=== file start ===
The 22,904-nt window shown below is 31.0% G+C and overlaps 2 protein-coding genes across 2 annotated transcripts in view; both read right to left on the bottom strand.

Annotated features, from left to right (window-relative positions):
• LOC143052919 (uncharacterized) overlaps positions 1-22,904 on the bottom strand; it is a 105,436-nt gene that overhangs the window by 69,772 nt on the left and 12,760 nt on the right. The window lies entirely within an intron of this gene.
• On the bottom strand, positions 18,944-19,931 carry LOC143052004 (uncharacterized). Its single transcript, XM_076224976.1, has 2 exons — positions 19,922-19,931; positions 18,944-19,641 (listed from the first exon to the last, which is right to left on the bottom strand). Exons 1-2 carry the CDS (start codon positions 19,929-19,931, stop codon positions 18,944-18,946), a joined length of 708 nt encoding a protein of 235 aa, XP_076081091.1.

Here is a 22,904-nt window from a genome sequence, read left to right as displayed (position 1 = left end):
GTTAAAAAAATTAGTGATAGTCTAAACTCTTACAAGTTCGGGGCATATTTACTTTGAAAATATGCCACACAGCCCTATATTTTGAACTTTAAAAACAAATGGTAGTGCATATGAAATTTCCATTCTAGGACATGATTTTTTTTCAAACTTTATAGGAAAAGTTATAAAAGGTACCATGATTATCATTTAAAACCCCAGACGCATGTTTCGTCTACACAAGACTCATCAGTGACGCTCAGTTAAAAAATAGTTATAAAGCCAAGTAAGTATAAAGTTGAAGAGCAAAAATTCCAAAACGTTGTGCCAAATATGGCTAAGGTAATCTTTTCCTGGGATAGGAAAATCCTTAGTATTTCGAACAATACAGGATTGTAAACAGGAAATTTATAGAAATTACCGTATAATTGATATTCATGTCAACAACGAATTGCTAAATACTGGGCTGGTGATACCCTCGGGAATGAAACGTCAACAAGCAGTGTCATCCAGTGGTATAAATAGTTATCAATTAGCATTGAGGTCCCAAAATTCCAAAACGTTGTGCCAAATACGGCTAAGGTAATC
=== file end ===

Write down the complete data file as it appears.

The 22,904-nt window shown below is 31.0% G+C and overlaps 2 protein-coding genes across 2 annotated transcripts in view; both read right to left on the bottom strand.

Annotated features, from left to right (window-relative positions):
• LOC143052919 (uncharacterized) overlaps positions 1-22,904 on the bottom strand; it is a 105,436-nt gene that overhangs the window by 69,772 nt on the left and 12,760 nt on the right. The window lies entirely within an intron of this gene.
• On the bottom strand, positions 18,944-19,931 carry LOC143052004 (uncharacterized). Its single transcript, XM_076224976.1, has 2 exons — positions 19,922-19,931; positions 18,944-19,641 (listed from the first exon to the last, which is right to left on the bottom strand). Exons 1-2 carry the CDS (start codon positions 19,929-19,931, stop codon positions 18,944-18,946), a joined length of 708 nt encoding a protein of 235 aa, XP_076081091.1.

Here is a 22,904-nt window from a genome sequence, read left to right as displayed (position 1 = left end):
GTTAAAAAAATTAGTGATAGTCTAAACTCTTACAAGTTCGGGGCATATTTACTTTGAAAATATGCCACACAGCCCTATATTTTGAACTTTAAAAACAAATGGTAGTGCATATGAAATTTCCATTCTAGGACATGATTTTTTTTCAAACTTTATAGGAAAAGTTATAAAAGGTACCATGATTATCATTTAAAACCCCAGACGCATGTTTCGTCTACACAAGACTCATCAGTGACGCTCAGTTAAAAAATAGTTATAAAGCCAAGTAAGTATAAAGTTGAAGAGCAAAAATTCCAAAACGTTGTGCCAAATATGGCTAAGGTAATCTTTTCCTGGGATAGGAAAATCCTTAGTATTTCGAACAATACAGGATTGTAAACAGGAAATTTATAGAAATTACCGTATAATTGATATTCATGTCAACAACGAATTGCTAAATACTGGGCTGGTGATACCCTCGGGAATGAAACGTCAACAAGCAGTGTCATCCAGTGGTATAAATAGTTATCAATTAGCATTGAGGTCCCAAAATTCCAAAACGTTGTGCCAAATACGGCTAAGGTAATC